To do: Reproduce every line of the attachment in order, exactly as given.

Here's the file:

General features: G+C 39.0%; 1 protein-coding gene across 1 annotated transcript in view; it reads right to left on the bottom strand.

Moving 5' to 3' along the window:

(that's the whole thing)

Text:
General features: G+C 39.0%; 1 protein-coding gene across 1 annotated transcript in view; it reads right to left on the bottom strand.

Moving 5' to 3' along the window: